Introduction to Particle Physics

Why do physicists study particles?

Physicists study particles because everything is made of them, including us!

Since time immemorial people have been trying to understand what the Universe is made of. One of the earliest theories said that everything could be built from just four elements, Earth, Air, Fire and Water. This was a great scientific theory because it was simple. But it had one big drawback: it was wrong.

The Greek philosopher, Leucippus of Miletus and his follower Democritus set the scene for modern physics in 5th century B.C. Athens when they considered what would happen if you chopped up matter into ever smaller pieces. There would be a limit, they said, beyond which you could not go. And they called their fundamental particles atoms.

Testing the theory was not easy with ancient Greek technology and it was not until the 17th century that what we today call elements were found. There were all kinds of them and, for a while, the ideas people had for describing them were far more complex than the Earth, Air, Fire and Water model. But people started to notice patterns in the masses of the elements and eventually Russian scientist, Dmitri Mendeleev, arranged them into his famous periodic table of the elements, first published in 1869.

The patterns Mendeleev documented are called a symmetry and whenever there is symmetry in nature, it means that there's a simpler way of describing things. With the elements, the patterns in the masses were a clue that all the elements are made up of smaller particles and their differing masses are simply determined by how many of those particles they have inside them.

That observation eventually brought the number of fundamental particles down from all the elements to just three: protons, neutrons and electrons. Protons and neutrons are about 2000 times heavier than electrons, so it's the number of them that determines an atom's mass. The number of protons, which are positively electrically charged, matches the number of electrons in an atom and determines its chemical properties.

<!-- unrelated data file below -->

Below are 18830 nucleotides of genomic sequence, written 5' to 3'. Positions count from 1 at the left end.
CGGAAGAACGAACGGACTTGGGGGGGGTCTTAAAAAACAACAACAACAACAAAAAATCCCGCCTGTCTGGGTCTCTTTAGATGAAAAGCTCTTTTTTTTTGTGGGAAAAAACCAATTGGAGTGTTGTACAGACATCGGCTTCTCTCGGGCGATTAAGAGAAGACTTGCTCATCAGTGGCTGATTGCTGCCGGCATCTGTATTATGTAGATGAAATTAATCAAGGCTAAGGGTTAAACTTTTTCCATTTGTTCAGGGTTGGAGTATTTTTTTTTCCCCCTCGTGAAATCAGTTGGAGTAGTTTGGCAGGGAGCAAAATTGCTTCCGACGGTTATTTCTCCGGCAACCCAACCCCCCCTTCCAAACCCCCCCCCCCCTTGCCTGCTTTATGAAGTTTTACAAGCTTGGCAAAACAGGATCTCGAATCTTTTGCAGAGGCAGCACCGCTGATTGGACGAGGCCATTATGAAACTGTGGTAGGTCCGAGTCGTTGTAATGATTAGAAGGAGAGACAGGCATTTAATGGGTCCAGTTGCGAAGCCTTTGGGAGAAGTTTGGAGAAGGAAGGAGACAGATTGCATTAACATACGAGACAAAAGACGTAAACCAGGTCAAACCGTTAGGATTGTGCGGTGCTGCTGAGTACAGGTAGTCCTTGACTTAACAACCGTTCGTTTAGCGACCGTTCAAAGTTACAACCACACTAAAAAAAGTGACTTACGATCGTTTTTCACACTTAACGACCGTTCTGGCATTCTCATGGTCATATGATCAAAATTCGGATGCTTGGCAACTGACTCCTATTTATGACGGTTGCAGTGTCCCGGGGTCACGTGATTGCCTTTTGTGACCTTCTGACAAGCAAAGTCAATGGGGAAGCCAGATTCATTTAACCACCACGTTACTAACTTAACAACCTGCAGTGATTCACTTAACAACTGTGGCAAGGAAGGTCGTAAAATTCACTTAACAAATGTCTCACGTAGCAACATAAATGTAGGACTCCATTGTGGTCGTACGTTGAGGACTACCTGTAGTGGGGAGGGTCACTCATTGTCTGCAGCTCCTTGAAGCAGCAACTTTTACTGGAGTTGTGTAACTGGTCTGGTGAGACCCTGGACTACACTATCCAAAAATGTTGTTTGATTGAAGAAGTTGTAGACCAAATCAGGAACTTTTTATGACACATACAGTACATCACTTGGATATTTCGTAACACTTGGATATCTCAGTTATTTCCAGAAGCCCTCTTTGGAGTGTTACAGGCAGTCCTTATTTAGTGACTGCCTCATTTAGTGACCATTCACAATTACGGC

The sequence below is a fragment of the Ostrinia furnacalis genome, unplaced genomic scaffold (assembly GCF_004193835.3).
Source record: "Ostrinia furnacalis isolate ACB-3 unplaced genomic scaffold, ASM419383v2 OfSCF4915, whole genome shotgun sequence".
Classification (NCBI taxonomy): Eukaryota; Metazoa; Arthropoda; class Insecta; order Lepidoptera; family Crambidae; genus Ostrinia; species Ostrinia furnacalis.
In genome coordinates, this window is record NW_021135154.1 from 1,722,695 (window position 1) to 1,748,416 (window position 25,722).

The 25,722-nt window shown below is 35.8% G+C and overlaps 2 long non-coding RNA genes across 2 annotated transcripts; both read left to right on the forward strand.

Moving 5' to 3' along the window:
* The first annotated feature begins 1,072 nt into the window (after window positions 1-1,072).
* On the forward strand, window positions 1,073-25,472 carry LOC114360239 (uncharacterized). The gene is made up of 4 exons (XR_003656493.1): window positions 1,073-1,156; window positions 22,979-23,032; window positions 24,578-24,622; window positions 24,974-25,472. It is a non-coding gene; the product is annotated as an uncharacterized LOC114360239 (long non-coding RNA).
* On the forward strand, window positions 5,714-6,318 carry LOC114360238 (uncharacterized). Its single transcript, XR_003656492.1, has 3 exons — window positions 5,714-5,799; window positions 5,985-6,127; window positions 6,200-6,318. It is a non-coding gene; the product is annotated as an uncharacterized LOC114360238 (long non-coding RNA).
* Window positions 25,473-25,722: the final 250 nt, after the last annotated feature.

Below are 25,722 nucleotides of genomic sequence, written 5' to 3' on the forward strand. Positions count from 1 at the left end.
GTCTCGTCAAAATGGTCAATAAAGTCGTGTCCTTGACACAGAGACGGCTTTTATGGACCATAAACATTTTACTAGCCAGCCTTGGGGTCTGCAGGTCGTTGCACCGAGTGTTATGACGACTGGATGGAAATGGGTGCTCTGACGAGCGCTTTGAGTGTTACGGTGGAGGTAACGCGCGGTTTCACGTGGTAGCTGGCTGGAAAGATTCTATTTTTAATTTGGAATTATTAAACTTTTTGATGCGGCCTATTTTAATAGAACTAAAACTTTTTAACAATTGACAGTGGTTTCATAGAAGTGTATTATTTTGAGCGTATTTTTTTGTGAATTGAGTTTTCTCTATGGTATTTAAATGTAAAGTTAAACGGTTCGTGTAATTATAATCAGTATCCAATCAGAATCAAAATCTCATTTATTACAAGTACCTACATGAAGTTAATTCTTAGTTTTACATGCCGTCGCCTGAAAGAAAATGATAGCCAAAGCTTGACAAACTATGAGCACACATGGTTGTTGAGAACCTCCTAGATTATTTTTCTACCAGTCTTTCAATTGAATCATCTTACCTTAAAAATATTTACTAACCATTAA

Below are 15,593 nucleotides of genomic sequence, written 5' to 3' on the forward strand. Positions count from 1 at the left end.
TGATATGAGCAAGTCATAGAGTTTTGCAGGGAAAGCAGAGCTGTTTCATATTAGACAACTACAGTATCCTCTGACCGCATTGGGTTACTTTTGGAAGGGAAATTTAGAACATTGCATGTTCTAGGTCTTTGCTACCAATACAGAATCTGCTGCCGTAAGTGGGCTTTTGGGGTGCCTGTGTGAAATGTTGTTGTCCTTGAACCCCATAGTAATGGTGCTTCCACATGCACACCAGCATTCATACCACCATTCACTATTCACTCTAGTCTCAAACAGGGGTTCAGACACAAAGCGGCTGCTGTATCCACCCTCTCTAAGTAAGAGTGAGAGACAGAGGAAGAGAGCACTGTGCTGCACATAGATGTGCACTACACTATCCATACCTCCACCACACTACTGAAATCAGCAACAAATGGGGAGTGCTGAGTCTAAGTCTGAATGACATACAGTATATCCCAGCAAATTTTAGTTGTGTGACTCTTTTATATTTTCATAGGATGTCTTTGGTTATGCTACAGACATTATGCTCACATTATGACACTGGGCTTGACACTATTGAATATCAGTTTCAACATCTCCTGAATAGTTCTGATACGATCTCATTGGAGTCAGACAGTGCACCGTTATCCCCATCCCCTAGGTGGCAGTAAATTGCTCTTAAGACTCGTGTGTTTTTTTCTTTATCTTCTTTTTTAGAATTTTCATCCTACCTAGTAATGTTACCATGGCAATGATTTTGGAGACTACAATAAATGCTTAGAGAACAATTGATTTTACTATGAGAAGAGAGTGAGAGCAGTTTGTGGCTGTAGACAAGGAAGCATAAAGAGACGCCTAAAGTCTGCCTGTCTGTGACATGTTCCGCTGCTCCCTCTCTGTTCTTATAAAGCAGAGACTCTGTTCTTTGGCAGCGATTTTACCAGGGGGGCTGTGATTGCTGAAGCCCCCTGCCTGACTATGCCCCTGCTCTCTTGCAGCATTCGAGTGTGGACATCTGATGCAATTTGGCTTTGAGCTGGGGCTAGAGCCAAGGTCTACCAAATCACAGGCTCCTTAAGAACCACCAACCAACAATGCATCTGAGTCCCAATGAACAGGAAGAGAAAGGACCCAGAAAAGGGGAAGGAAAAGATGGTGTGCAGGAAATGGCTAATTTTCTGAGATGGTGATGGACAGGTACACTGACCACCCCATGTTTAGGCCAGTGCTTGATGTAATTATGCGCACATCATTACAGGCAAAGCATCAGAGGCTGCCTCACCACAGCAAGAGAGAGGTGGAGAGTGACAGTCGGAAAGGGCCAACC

This century, physicists have seen another explosion of complexity, finding all kinds of particles that couldn't be explained by the proton, neutron, electron model. By looking for symmetries in their properties, they have discovered that there are still smaller particles locked up inside protons and neutrons. These are called quarks and as far as we know today, they are the fundamental particles of matter. To all intents and purposes, they are the "atoms" dreamed up by Leucippus 2500 years ago and they are among the particles studied at CERN.

A proton has three smaller particles called quarks inside it.

Particles of matter are not the end of the story, however. There also has to be something to make them stick together and organize themselves into complex objects. These are nature's forces: gravity, electromagnetism, weak and strong.

Gravity is the most familiar to us, but it is the weakest. At the other end of the scale is the strong force which binds atomic nuclei. The weak force plays an important role in the energy generating processes of stars, and it also causes some kinds of radioactivity. Electromagnetism is what brings light and energy to us from the Sun and holds electrons in orbit around nuclei to form atoms. The electromagnetic force is about 100 times weaker than the strong force, the weak force about 10,000 times weaker, and gravity is some hundred million million million million million million times weaker.

Gravity holds the planets in orbit around the Sun but is the weakest force of them all.

According to current theory, forces are carried by particles that are different from the particles of matter. The carriers of the strong force are called gluons because they "glue" the quarks together into particles like protons and neutrons and in turn glue protons and neutrons together into atomic nuclei. Photons carry the electromagnetic force and particles called W and Z carry the weak force. Gravitons are believed to carry gravity, but they have so far not been found.

Physicists think that all the forces can be explained in a single theoretical framework, and they put this hypothesis to the test at laboratories like CERN. The first step to unifying the forces was made by Scottish mathematician James Clerk Maxwell at the end of the 19th century. He realised that electricity and magnetism had a lot in common and wrote down a theory to describe them both. Then in the 1970s three scientists, the Americans Sheldon Glashow and Stephen Weinberg along with Pakistani physicist Abdus Salam worked out how to unify electromagnetism and the weak force.

Confirming their idea rested on finding the W and Z particles and when this was done at CERN in 1983, it brought the Nobel prize to the laboratory for the first time. CERN then turned its efforts to studying W and Z particles in detail, and studying Z particles is what you will be doing later.

Prof. Carlo Rubbia and Prof. Simon van der Meer celebrating their Nobel Prize

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